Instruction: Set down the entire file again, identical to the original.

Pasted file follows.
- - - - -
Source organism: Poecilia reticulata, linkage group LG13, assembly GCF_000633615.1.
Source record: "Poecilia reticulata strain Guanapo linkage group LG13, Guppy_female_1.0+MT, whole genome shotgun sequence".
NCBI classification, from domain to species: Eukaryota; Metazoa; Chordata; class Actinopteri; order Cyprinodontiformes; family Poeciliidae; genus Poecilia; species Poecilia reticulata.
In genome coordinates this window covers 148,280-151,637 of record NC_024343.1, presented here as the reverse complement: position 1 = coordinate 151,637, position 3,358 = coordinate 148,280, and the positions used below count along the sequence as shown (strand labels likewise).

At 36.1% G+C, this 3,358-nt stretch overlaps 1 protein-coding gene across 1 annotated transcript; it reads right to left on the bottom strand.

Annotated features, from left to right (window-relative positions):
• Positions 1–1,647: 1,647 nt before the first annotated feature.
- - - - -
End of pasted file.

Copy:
Source organism: Poecilia reticulata, linkage group LG13, assembly GCF_000633615.1.
Source record: "Poecilia reticulata strain Guanapo linkage group LG13, Guppy_female_1.0+MT, whole genome shotgun sequence".
NCBI classification, from domain to species: Eukaryota; Metazoa; Chordata; class Actinopteri; order Cyprinodontiformes; family Poeciliidae; genus Poecilia; species Poecilia reticulata.
In genome coordinates this window covers 148,280-151,637 of record NC_024343.1, presented here as the reverse complement: position 1 = coordinate 151,637, position 3,358 = coordinate 148,280, and the positions used below count along the sequence as shown (strand labels likewise).

At 36.1% G+C, this 3,358-nt stretch overlaps 1 protein-coding gene across 1 annotated transcript; it reads right to left on the bottom strand.

Annotated features, from left to right (window-relative positions):
• Positions 1–1,647: 1,647 nt before the first annotated feature.